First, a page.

Now in its 40th year of existence, ASME's Journal of Mechanical Design has covered a wide range of topics on behalf of the Design Engineering Division. The past 40 years have seen countless advances in mechanical design, developing new knowledge in areas ranging from simulation to representation to communication, among others. These advances have often been complemented by similar advances in manufacturing, and traditional manufacturing processes such as machining and injection molding have been investigated heavily by the engineering design community. Today, however, we are in the midst of a paradigm shift. Whereas design methods in the past sought to overcome the design constraints imposed by manufacturing technologies, emerging digital manufacturing processes are removing many of these barriers and introducing new ones that are not yet fully understood. As a result, the additional degrees-of-freedom offered via selective (multi-) material addition/subtraction have exceeded our current design proficiencies. Additive manufacturing (AM) is at the forefront of this shift, and our engineering design software, methods, and tools are struggling to keep pace.

As many readers know, AM provides unprecedented freedom for designing and engineering parts that are fabricated layer-by-layer. AM enables novel designs for a wide array of uses and applications in a range of industries, including aerospace, consumer goods, defense, energy, and medical, among others. Components can be easily light-weighted with topology optimization and lattice structures, complex assemblies can be consolidated into single 3D-printed geometries to reduce manufacturing complexity, and multimaterial fabrication techniques made possible by several AM processes enable never before seen functionally graded materials. In short, AM is changing not only what we design but also how we design, and a recent National Science Foundation Workshop on Additive Manufacturing Education and Training revealed that Design for Additive Manufacturing was the most pressing need for (re)training the engineering workforce. Consequently, this Special Section explores recent advances in the theories, methods, tools, and guidelines in Designing for Additive Manufacturing (DFAM). These contributions are empowering engineers to design and realize new parts, products, and systems that leverage AM processes' full capabilities, and in turn, are accelerating the adoption and application of AM technology.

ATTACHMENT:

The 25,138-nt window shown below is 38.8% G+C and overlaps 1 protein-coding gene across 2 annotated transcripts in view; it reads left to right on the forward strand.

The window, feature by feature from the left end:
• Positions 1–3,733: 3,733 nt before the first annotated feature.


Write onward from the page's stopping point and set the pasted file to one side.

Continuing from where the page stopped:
This Special Section is the second of its kind within the Journal of Mechanical Design, following the 2015 Special Issue: Design for Additive Manufacturing: A Paradigm Shift in Design, Fabrication, and Qualification. Since the previous issue, AM has maintained a high level of interest and continues to flourish as design and manufacturing technology have advanced at a feverish pace. America Makes, the first Manufacturing USA Institute, remains a strong advocate for AM technology, providing numerous partnership opportunities for industry and academia to join forces to help accelerate AM adoption. The Additive Manufacturing Standards Collaborative has documented the needs for Design for AM standards and development. Meanwhile, DARPA's transformative design (TRADES) program was established to advance the foundational mathematics and computational tools required to generate and better manage the enormous complexity of design in today's increasingly digital manufacturing environment. Finally, companies like Autodesk, Dassault, Parametric Technologies Corporation, and Siemens are in a neck-and-neck race to field integrated computer-aided design, modeling/simulation, and process planning software support for AM.

Like the previous special issue, we have aimed to present readers with state-of-the-art research regarding DFAM in this special section. The papers in this special section can be categorized into three broad categories: (1) Review of State-of-the-Art, (2) Advances in State-of-the-Art, and (3) DFAM Case studies. Together, these papers highlight the advancements made in the past 2 years in DFAM in the engineering design community. This snapshot of where we currently stand as a design community, and how AM technologies are driving advances in new design paradigms and industrial applications, demonstrates how far we have come within a short period of time. The industrial adoption of AM continues to expand, with numerous companies now using AM processes to produce end-use artifacts in large quantities. AM technologies and material capabilities have continued to rapidly improve, and in turn, have continued to spur new opportunities for design theory, methodology, and automation.

We expect that this will not be the last Special Issue or Special Section on Design for Additive Manufacturing—only the latest. As industry increasingly recognizes AM as viable production technology and integrates it within their existing manufacturing process chain, the need for expanding the mechanical design capabilities for engineers is sure to follow.